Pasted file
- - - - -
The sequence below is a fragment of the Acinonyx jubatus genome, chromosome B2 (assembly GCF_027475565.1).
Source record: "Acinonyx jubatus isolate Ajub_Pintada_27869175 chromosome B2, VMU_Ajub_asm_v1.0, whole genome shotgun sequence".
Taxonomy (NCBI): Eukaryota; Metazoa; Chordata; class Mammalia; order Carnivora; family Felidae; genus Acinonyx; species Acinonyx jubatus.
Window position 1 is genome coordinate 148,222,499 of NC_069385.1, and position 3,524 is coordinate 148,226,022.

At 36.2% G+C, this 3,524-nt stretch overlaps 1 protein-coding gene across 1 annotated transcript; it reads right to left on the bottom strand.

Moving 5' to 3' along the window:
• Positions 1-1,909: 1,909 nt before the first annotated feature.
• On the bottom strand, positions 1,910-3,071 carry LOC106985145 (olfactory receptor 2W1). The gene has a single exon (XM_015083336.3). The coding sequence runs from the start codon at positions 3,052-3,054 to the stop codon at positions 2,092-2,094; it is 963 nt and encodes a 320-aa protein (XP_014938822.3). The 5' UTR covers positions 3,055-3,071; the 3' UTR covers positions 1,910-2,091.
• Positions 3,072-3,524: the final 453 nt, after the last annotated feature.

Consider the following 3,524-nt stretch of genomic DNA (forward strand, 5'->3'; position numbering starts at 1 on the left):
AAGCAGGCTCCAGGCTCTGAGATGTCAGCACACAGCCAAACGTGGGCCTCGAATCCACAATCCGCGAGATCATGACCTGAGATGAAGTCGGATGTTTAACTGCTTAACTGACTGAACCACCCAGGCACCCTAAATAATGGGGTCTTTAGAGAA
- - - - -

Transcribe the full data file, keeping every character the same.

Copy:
The sequence below is a fragment of the Acinonyx jubatus genome, chromosome B2 (assembly GCF_027475565.1).
Source record: "Acinonyx jubatus isolate Ajub_Pintada_27869175 chromosome B2, VMU_Ajub_asm_v1.0, whole genome shotgun sequence".
Taxonomy (NCBI): Eukaryota; Metazoa; Chordata; class Mammalia; order Carnivora; family Felidae; genus Acinonyx; species Acinonyx jubatus.
Window position 1 is genome coordinate 148,222,499 of NC_069385.1, and position 3,524 is coordinate 148,226,022.

At 36.2% G+C, this 3,524-nt stretch overlaps 1 protein-coding gene across 1 annotated transcript; it reads right to left on the bottom strand.

Moving 5' to 3' along the window:
• Positions 1-1,909: 1,909 nt before the first annotated feature.
• On the bottom strand, positions 1,910-3,071 carry LOC106985145 (olfactory receptor 2W1). The gene has a single exon (XM_015083336.3). The coding sequence runs from the start codon at positions 3,052-3,054 to the stop codon at positions 2,092-2,094; it is 963 nt and encodes a 320-aa protein (XP_014938822.3). The 5' UTR covers positions 3,055-3,071; the 3' UTR covers positions 1,910-2,091.
• Positions 3,072-3,524: the final 453 nt, after the last annotated feature.

Consider the following 3,524-nt stretch of genomic DNA (forward strand, 5'->3'; position numbering starts at 1 on the left):
AAGCAGGCTCCAGGCTCTGAGATGTCAGCACACAGCCAAACGTGGGCCTCGAATCCACAATCCGCGAGATCATGACCTGAGATGAAGTCGGATGTTTAACTGCTTAACTGACTGAACCACCCAGGCACCCTAAATAATGGGGTCTTTAGAGAA